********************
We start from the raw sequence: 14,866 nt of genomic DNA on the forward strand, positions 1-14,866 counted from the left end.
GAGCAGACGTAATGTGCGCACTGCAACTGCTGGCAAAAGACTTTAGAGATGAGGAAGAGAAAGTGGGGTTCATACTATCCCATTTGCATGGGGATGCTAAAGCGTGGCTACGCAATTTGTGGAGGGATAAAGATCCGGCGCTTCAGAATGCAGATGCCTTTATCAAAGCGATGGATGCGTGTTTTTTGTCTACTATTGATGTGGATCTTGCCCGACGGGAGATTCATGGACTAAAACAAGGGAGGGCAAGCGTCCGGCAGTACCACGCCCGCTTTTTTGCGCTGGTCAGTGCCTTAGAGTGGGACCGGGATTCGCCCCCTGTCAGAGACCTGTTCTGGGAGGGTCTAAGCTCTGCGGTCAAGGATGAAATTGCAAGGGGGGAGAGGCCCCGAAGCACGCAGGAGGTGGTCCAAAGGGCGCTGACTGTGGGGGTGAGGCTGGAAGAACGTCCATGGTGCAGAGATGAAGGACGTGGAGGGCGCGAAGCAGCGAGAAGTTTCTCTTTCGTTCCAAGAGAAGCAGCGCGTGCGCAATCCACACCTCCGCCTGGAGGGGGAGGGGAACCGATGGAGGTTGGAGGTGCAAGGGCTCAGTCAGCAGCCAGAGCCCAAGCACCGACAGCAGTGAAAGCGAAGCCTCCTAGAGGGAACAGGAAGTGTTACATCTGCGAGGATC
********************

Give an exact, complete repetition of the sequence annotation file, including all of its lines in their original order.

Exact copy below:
We start from the raw sequence: 14,866 nt of genomic DNA on the forward strand, positions 1-14,866 counted from the left end.
GAGCAGACGTAATGTGCGCACTGCAACTGCTGGCAAAAGACTTTAGAGATGAGGAAGAGAAAGTGGGGTTCATACTATCCCATTTGCATGGGGATGCTAAAGCGTGGCTACGCAATTTGTGGAGGGATAAAGATCCGGCGCTTCAGAATGCAGATGCCTTTATCAAAGCGATGGATGCGTGTTTTTTGTCTACTATTGATGTGGATCTTGCCCGACGGGAGATTCATGGACTAAAACAAGGGAGGGCAAGCGTCCGGCAGTACCACGCCCGCTTTTTTGCGCTGGTCAGTGCCTTAGAGTGGGACCGGGATTCGCCCCCTGTCAGAGACCTGTTCTGGGAGGGTCTAAGCTCTGCGGTCAAGGATGAAATTGCAAGGGGGGAGAGGCCCCGAAGCACGCAGGAGGTGGTCCAAAGGGCGCTGACTGTGGGGGTGAGGCTGGAAGAACGTCCATGGTGCAGAGATGAAGGACGTGGAGGGCGCGAAGCAGCGAGAAGTTTCTCTTTCGTTCCAAGAGAAGCAGCGCGTGCGCAATCCACACCTCCGCCTGGAGGGGGAGGGGAACCGATGGAGGTTGGAGGTGCAAGGGCTCAGTCAGCAGCCAGAGCCCAAGCACCGACAGCAGTGAAAGCGAAGCCTCCTAGAGGGAACAGGAAGTGTTACATCTGCGAGGATC